The great Juan Goytisolo, for me the most interesting Spanish writer of his generation, was awarded the prestigious Cervantes Prize for 2014. Below the pix, the CNA (Catalan News Agency) report on the event.
Juan Goytisolo, author from Barcelona, scoops prestigious Cervantes Prize 2014
Barcelona (ACN).- The winner of the Cervantes Prize 2014 is Catalan author Juan Goytisolo, who has developed his entire literary career in Spanish and has lived in several countries throughout his life. The jury’s verdict for the prestigious literary award, considered the Nobel Prize of literature in Spanish, was read at noon on Monday by Spain’s Minister for Culture, José Ignacio Wert. He highlighted the author’s “ability to delve into language, his “complex stylistic proposals” and “his desire to bring together” different cultures. Goytisolo, who now lives in Marrakech (Morocco), will receive the award at a ceremony to be held on April 23 in Alcalá de Henares, in Madrid’s region. The Cervantes Prize is awarded by the Spanish Minister of Culture and is worth €125,000. Goytisolo’s works have been translated into many languages, including English, French, German, Polish, Slovak and Romanian. His two brothers José Agustín and Luís are also writers.
Juan Goytisolo, who was born in Barcelona in 1931, travelled extensively, living in several countries and his current abode is Marrakesh. In 1956 he moved to Paris, where he worked as a consultant for the French publisher Gallimard. Thirteen years later, in the late 1960’s, he moved to the United States, where he worked as a professor, primarily in the University of La Jolla in San Diego, and later in Boston and New York.
An expert in the Arab world who also cooperates with UNESCO
The Barcelona-born author is a member of the International Parliament of Writers and is president of the jury that selects the UNESCO Masterpieces of the Oral and Intangible Heritage of Humanity. An expert of the Arab world, Goytisolo’s has contributed knowledge on this subject at European level through articles and essays. Moreover, he was a vociferous advocate of the designation of the Jemaa-el-Fna square in Marrakesh, as an Oral Heritage of Humanity.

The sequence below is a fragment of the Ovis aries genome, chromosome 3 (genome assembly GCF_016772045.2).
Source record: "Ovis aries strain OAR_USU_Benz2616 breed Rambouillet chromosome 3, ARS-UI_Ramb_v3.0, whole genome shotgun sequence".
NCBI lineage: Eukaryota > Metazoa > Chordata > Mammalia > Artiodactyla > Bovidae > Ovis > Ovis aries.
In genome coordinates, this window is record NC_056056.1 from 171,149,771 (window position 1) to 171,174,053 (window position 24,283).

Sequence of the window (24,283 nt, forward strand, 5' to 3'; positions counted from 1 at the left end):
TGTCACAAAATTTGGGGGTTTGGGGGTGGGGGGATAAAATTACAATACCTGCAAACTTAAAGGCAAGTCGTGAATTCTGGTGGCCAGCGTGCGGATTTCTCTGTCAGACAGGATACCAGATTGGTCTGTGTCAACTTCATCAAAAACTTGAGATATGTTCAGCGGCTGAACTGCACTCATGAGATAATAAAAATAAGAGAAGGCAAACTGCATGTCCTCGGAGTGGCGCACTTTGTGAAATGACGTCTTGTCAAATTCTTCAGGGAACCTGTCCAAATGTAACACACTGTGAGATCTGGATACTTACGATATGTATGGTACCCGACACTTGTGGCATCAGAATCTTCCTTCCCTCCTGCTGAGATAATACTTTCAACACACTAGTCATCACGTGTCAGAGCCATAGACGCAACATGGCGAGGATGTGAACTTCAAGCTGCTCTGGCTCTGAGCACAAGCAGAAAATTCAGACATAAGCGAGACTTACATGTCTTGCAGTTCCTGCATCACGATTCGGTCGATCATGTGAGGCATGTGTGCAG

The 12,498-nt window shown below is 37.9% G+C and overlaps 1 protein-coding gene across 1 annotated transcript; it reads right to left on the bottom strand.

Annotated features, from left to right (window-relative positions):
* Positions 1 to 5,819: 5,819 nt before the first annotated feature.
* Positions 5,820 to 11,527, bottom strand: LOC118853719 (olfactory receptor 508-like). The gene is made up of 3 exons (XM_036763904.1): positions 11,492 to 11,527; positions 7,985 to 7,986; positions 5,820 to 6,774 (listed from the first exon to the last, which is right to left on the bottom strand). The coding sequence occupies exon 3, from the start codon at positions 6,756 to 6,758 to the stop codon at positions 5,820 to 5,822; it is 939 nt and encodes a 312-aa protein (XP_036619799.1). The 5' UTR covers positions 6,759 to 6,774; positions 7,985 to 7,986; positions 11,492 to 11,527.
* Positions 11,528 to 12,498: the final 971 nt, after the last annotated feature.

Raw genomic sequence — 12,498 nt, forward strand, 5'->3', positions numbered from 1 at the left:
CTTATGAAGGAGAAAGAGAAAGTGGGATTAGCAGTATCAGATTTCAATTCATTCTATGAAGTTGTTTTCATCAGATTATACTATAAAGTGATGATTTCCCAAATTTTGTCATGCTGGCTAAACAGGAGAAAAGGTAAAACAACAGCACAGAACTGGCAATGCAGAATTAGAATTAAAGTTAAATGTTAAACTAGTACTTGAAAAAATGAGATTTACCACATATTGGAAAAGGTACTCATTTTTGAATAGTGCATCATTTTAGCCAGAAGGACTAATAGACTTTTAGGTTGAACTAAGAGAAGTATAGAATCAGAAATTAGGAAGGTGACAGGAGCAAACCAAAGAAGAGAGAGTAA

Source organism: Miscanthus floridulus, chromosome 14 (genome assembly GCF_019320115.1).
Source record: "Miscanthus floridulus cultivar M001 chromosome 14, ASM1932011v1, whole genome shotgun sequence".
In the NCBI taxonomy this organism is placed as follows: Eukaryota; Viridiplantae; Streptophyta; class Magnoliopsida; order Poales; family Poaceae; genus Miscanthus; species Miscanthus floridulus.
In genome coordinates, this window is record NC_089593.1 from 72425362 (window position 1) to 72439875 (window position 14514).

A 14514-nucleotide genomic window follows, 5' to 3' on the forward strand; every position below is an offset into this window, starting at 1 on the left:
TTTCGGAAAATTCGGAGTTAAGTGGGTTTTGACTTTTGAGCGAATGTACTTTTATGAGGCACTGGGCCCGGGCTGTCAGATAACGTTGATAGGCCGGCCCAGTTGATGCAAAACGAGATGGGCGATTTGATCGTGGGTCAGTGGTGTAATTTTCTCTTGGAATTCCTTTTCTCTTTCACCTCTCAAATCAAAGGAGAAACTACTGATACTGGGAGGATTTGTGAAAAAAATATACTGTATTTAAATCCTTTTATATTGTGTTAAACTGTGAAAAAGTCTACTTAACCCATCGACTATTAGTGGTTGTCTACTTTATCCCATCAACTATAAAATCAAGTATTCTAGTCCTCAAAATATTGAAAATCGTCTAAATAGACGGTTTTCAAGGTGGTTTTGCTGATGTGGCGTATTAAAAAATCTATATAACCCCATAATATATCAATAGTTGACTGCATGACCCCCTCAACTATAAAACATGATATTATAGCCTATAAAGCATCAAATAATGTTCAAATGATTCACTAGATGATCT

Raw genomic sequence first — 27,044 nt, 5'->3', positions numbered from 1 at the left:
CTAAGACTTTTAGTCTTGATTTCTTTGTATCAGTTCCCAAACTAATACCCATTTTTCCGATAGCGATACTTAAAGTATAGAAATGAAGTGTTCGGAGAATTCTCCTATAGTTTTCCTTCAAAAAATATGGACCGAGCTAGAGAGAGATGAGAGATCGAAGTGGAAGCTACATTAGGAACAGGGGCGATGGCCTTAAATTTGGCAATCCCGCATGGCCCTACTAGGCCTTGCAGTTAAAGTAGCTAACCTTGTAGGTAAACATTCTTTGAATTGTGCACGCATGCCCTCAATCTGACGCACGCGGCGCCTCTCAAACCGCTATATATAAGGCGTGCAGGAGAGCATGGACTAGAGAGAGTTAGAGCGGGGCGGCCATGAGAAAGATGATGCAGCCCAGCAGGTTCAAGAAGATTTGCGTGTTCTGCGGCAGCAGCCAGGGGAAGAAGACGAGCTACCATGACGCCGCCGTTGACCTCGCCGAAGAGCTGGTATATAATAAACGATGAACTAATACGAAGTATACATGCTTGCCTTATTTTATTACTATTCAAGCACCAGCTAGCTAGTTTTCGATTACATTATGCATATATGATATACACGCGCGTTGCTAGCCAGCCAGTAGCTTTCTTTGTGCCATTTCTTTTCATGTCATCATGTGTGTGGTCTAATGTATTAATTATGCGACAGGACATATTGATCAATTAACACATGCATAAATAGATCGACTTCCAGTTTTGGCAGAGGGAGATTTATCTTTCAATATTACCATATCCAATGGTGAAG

His first novels were ‘Juegos de manos’ (1954), ‘Duelo en el paraíso’ (1955) or the trilogy made up of ‘El circo’ (1947), ‘Fiestas’ (1958) and ‘La resaca’- which are considered to be part of the ‘critic realism’ literary movement. Through his trilogy formed of ‘Señas de identidad’, ‘Reivindicación del conde Don Julián’ and ‘Juan sin tierra’, there was a breaking point in Spanish literary tradition until now, as highlighted by the Spanish Ministry of Culture.
From this point on, he has explored new styles, and published novels such as ‘Makbara’, ‘Paisajes después de la batalla’, ‘Las virtudes del pájaro solitario’, ‘La cuarentena’, ‘La saga de los Marx’, ‘El sitio de los sitios’, ‘Carajicomedia’ or ‘Telón de boca’. In the 1980s, he published two autobiographical works: ‘Coto vedado’ and ‘En los reinos de taifa’. In addition, he also wrote ‘El furgón de cola’, ‘Blanco White’, ‘Contracorrientes’, ‘Cronicas sarracinas’ and ‘Aproximaciones a Gaudí en Capadocia’.
As for his journalistic contributions, they are to be found in the collections ‘Pájaro que ensucia su propio nido’ and ‘Contra las sagrades formas’. What is more, between 1993 and 1996, he lived in close proximity to the conflicts in Bosnia and Chechnya, and published several articles in the Spanish newspaper ‘El País’.
Until now, he has received other awards such as the Octavio Paz Essay and Poetry Award (2002), the Juan Rulfo Award (2004), the National Prize of Spanish Literature (2008), Award of Arts and Cultures of the Three Cultures Foundation (2009), and the Quixote Prize for Spanish Literature for the work of his entire career (2010).